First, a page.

How Ghana's heritage museum will reclaim Africa's history
In this series of letters from African authors, media consultant and trainer Joseph Warungu discusses plans to establish a massive museum in Ghana to honor African history and tradition.
A fresh wave of African migration is on its way. Among other populations, the Maasai of Kenya and Tanzania, the Himba of Namibia, the Somali of the Horn of Africa, the Zulu of southern Africa, and the Mbenga of the West Congo Basin may soon be on the march to Ghana.
The greatest major mass migration of peoples inside Africa began more than 4,000 years ago when large populations of Bantu-speaking peoples left their ancestral homes in southern West Africa to migrate elsewhere on the continent.
Their move is cultural and spiritual rather than physical. It is their history, philosophy, values, and stories that are about to find a new home.
The new home is located in Winneba's Pomadze Hills. The 10-acre location in Ghana's Central Region is around 60 kilometers (40 miles) west of Accra. If all goes as planned, this land will be home to a stunning six-story museum - the Pan African Heritage Museum - by August of next year.
The area in Winneba where the "migrants" will enter their new home in Ghana is a little over an hour's drive from the Door of No Return at Cape Coast Castle, where millions of Africans were forced to flee the continent and into slavery.
The museum, which is currently under construction, has one main goal: to collect and present the story of Africa via the use of African voices, tools, and culture.
According to the brilliant brains behind the idea, this is required because the African tale has long been recounted by others.
They say that when someone else relates your narrative, they do it from their point of view in order to make themselves appear good.
As a result, the museum wants to capture the African story by bridging what the creators describe as a 400-year divide between individuals of African origin.
It's a museum that aims to educate, heal, and inspire visitors.
The museum will also attempt to heal the divide between individuals of African origin.
The museum, according to Ghana's President Nana Akufo-Addo, would "provide a natural residence and resting place for all the looted cultural artifacts of our continent, which are housed in foreign museums and which will be returned to us."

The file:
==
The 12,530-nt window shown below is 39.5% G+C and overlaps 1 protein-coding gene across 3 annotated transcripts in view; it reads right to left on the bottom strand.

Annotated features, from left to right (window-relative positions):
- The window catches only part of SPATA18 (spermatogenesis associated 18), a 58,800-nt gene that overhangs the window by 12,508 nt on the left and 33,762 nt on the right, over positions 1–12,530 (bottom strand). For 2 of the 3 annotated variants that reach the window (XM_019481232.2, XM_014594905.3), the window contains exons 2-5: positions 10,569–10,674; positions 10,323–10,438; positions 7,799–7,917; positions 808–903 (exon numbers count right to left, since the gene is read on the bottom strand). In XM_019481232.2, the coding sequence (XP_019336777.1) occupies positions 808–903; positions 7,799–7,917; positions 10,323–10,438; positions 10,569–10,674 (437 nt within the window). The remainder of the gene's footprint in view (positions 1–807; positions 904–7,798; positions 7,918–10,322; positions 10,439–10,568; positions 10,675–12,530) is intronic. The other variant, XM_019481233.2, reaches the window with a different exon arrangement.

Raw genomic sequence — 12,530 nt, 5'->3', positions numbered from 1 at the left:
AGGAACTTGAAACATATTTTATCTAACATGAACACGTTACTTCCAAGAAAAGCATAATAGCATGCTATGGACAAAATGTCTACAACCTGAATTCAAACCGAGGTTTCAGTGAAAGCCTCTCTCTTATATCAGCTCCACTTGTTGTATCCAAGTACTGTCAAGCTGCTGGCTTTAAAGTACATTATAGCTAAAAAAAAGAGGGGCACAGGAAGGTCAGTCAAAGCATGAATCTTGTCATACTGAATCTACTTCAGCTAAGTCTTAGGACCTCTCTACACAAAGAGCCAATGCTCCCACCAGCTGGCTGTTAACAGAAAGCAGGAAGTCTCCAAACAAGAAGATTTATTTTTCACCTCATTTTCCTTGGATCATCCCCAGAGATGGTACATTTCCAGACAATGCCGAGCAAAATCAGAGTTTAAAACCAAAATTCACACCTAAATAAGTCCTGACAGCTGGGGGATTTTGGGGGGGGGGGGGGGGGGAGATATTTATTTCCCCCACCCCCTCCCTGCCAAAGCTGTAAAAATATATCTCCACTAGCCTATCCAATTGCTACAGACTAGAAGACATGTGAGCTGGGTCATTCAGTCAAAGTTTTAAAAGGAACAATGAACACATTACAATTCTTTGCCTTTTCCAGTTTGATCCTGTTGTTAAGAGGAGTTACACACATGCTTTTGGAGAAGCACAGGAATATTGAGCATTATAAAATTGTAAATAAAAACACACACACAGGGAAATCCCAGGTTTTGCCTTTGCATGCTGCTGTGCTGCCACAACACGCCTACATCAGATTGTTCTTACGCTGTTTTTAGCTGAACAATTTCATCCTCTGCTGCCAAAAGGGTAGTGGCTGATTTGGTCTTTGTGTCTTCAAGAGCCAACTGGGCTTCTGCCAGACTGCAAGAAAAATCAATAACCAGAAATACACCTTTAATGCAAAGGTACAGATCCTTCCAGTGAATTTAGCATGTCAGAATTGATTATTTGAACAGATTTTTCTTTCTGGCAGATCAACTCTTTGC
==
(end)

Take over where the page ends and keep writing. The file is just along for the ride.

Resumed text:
This is the continent's newest museum, following those in Senegal, the Democratic Republic of the Congo, and Nigeria, and it comes at a time when Europe is increasingly accepting that treasures plundered from Africa during the colonial era should be returned.
Works of art are visible upon entry produced by great artists of African descent.
The Nigerian artist Doba Afolabi's painting is displayed at the virtual launch. The painting depicts a musician passionately playing the saxophone.
According to the artist Aisha Tandiwe Bell, the woman in Tangled Trickster represents "our modern fragmented, hyphenated identities and multiple consciousnesses."
The man behind the idea
In 1994, the notion of a common African identity and history by harnessing, celebrating, and preserving African culture in a unique Pan-African museum arose.
Kojo Acquah Yankah, a former editor of Ghana's Daily Graphic newspaper and a cabinet minister in the late President Jerry Rawlings' government, is the guy behind it.
He describes how he was inspired while attending the 375th-anniversary commemoration of the forced landing of the first 20 Africans on the shore of Jamestown, Virginia, in the United States - the origin of American slavery.
According to him, "The event was attended by over 5,000 people of African descent from all over the world, celebrating their historical memoir," adding that "this inspired me to create the Pan African Heritage Museum to unite Africans and people of African descent and raise the self-confidence of Africans as a people with a rich history and heritage."
He details how there are less than 2,000 museums in Africa when compared to over 30,000 in Europe and the US.
"The museum is special because it's the only one bringing all African heritage together under one roof."
The museum's emblem is a horn, a communication instrument used to announce Africa's renaissance.
Akufo-Addo believes the $50m bill for the funding is worth it.
"It will not only benefit all the peoples of the world, but it will also imbibe in all of us a deep consciousness and understanding of the goals and ideal of Pan-Africanism."
Aside from artifacts and research materials, the museum will include a sculpture garden, a herbal garden, and space for Pan-African festivals, concerts, film screenings, and exhibitions.
After viewing the museum, young people will be able to build on fresh ideas for the future at the museum's innovation and creativity hub. The museum will set aside a two-acre tract to recreate a variety of historic and current African countries.
It will highlight their history, art, and culture, as well as learn from their talents, craftsmanship, and indigenous wisdom, which has maintained Africans until this day.
This is where the large influx of African "migrants" will settle. Yankah feels that his perspective can correct our erroneous history.
"Our legacy was stolen, and our confidence dimmed by paralyzing accounts of our past and even our present, hence we disregard the wise sayings and indigenous knowledge of our own people and quote eloquently from sources alien to us for our daily living."